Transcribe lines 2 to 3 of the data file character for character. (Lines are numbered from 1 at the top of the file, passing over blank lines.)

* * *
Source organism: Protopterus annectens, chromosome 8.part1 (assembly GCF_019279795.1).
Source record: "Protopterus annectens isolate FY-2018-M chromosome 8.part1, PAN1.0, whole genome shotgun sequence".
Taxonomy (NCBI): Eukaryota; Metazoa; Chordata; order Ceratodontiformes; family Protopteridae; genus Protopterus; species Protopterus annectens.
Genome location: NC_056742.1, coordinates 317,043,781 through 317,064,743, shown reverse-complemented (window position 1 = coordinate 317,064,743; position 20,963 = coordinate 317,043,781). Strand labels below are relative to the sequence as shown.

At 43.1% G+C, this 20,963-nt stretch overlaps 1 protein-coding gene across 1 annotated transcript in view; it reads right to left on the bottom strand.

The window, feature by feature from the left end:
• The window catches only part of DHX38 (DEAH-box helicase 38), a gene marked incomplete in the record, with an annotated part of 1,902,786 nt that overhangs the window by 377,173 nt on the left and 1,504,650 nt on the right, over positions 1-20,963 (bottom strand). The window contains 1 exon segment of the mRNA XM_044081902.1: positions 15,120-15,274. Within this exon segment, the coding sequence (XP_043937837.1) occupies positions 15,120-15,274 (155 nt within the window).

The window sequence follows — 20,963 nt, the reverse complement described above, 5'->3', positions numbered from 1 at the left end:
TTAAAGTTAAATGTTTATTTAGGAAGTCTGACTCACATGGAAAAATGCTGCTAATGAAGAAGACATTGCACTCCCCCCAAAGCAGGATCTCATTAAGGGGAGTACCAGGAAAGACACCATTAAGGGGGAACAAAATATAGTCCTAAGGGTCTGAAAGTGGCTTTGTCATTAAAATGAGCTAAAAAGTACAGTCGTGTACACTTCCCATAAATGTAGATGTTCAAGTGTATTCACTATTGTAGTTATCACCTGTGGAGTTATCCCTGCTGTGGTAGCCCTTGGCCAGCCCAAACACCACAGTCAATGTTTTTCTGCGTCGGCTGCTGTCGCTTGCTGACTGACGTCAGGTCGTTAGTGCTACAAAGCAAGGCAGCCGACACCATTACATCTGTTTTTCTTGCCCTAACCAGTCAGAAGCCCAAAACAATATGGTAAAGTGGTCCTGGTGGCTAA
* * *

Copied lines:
Source record: "Protopterus annectens isolate FY-2018-M chromosome 8.part1, PAN1.0, whole genome shotgun sequence".
Taxonomy (NCBI): Eukaryota; Metazoa; Chordata; order Ceratodontiformes; family Protopteridae; genus Protopterus; species Protopterus annectens.